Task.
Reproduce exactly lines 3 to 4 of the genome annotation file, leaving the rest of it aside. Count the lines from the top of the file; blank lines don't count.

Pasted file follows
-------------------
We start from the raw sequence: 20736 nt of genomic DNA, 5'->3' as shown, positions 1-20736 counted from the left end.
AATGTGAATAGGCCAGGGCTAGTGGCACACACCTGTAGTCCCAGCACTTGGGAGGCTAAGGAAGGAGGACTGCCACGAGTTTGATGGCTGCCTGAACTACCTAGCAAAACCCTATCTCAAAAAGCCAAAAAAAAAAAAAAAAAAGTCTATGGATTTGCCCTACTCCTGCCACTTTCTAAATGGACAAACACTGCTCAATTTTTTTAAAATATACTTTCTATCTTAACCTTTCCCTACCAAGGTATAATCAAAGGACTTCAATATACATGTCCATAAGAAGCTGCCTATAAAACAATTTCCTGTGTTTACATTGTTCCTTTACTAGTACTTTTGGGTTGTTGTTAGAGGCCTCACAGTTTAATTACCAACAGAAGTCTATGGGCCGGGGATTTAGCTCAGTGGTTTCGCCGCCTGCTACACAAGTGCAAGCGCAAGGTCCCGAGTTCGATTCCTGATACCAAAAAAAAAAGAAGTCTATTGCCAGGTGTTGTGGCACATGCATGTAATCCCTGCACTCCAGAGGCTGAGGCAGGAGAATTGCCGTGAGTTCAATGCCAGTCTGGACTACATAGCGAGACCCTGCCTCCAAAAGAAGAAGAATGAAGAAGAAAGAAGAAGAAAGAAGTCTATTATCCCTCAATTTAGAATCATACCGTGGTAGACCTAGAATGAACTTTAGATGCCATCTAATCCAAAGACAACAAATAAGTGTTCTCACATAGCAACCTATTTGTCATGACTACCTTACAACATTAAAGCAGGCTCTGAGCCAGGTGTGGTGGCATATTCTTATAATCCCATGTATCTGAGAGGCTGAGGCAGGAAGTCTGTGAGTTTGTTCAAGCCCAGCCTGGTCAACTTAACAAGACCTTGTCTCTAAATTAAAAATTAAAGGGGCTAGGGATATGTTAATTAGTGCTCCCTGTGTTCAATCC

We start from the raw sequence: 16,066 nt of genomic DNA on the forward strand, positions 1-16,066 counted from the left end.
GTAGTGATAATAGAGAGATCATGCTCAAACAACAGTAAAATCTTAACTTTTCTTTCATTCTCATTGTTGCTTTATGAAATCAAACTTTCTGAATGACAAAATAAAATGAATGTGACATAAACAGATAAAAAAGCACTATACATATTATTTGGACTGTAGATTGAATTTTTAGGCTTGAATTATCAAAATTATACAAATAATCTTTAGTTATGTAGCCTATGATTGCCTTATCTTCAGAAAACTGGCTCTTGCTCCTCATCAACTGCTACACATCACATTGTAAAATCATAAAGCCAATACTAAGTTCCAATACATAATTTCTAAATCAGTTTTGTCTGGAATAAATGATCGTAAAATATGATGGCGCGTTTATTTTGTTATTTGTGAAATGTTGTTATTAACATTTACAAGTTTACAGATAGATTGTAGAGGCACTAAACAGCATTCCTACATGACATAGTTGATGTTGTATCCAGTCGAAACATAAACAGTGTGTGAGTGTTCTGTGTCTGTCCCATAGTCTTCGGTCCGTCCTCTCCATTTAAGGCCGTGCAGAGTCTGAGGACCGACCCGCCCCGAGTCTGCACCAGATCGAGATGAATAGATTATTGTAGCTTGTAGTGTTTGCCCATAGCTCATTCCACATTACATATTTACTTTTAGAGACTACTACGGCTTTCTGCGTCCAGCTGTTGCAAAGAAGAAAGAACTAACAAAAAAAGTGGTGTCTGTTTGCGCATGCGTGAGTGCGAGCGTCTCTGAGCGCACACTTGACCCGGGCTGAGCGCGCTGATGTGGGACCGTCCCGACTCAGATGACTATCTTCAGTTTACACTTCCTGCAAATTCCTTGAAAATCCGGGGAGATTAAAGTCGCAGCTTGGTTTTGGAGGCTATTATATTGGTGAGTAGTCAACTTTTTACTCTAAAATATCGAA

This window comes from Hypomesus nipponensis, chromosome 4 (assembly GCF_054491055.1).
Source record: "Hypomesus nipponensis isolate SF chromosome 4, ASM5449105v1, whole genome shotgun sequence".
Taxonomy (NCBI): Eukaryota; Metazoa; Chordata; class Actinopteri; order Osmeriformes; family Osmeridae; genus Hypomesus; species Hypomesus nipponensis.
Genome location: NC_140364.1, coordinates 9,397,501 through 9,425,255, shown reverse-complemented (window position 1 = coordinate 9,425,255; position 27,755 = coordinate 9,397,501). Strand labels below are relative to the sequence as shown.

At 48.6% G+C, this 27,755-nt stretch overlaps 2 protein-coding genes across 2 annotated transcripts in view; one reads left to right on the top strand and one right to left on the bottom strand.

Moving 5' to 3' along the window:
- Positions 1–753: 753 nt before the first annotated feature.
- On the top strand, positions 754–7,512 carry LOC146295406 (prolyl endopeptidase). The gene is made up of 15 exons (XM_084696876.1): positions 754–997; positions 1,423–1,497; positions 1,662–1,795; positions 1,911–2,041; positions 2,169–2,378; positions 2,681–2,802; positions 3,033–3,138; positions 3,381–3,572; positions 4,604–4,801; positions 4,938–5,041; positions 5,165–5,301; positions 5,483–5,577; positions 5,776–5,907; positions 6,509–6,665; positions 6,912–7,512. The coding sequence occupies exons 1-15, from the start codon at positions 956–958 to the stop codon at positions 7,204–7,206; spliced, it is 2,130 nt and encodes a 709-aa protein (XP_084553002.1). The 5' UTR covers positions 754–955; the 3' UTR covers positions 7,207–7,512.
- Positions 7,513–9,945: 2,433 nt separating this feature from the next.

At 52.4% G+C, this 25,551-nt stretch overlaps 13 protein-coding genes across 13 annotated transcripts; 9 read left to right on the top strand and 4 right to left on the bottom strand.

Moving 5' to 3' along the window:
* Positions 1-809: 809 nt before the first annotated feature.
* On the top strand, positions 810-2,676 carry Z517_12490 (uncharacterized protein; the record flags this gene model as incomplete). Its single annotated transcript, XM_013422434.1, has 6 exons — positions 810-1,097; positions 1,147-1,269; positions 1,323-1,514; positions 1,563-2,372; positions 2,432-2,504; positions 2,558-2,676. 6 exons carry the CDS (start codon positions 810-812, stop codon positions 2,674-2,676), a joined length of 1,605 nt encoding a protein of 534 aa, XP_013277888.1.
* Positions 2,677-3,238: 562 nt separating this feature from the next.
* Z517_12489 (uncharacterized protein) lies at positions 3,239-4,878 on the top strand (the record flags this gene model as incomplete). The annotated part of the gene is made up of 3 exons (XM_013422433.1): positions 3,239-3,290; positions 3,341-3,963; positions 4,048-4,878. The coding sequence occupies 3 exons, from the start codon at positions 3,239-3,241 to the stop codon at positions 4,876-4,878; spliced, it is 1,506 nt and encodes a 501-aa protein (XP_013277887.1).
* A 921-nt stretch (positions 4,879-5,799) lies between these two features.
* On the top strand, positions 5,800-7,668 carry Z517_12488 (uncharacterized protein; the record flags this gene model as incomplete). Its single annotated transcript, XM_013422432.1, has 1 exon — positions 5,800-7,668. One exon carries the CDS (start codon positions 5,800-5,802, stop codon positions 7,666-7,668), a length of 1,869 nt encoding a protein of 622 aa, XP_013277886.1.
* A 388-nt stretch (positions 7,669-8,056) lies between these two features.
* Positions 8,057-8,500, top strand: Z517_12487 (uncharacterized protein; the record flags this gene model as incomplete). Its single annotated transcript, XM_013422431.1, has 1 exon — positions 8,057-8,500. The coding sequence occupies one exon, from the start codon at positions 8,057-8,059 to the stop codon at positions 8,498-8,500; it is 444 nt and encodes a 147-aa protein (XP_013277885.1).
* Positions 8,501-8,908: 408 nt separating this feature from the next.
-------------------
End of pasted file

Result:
We start from the raw sequence: 16,066 nt of genomic DNA on the forward strand, positions 1-16,066 counted from the left end.
GTAGTGATAATAGAGAGATCATGCTCAAACAACAGTAAAATCTTAACTTTTCTTTCATTCTCATTGTTGCTTTATGAAATCAAACTTTCTGAATGACAAAATAAAATGAATGTGACATAAACAGATAAAAAAGCACTATACATATTATTTGGACTGTAGATTGAATTTTTAGGCTTGAATTATCAAAATTATACAAATAATCTTTAGTTATGTAGCCTATGATTGCCTTATCTTCAGAAAACTGGCTCTTGCTCCTCATCAACTGCTACACATCACATTGTAAAATCATAAAGCCAATACTAAGTTCCAATACATAATTTCTAAATCAGTTTTGTCTGGAATAAATGATCGTAAAATATGATGGCGCGTTTATTTTGTTATTTGTGAAATGTTGTTATTAACATTTACAAGTTTACAGATAGATTGTAGAGGCACTAAACAGCATTCCTACATGACATAGTTGATGTTGTATCCAGTCGAAACATAAACAGTGTGTGAGTGTTCTGTGTCTGTCCCATAGTCTTCGGTCCGTCCTCTCCATTTAAGGCCGTGCAGAGTCTGAGGACCGACCCGCCCCGAGTCTGCACCAGATCGAGATGAATAGATTATTGTAGCTTGTAGTGTTTGCCCATAGCTCATTCCACATTACATATTTACTTTTAGAGACTACTACGGCTTTCTGCGTCCAGCTGTTGCAAAGAAGAAAGAACTAACAAAAAAAGTGGTGTCTGTTTGCGCATGCGTGAGTGCGAGCGTCTCTGAGCGCACACTTGACCCGGGCTGAGCGCGCTGATGTGGGACCGTCCCGACTCAGATGACTATCTTCAGTTTACACTTCCTGCAAATTCCTTGAAAATCCGGGGAGATTAAAGTCGCAGCTTGGTTTTGGAGGCTATTATATTGGTGAGTAGTCAACTTTTTACTCTAAAATATCGAA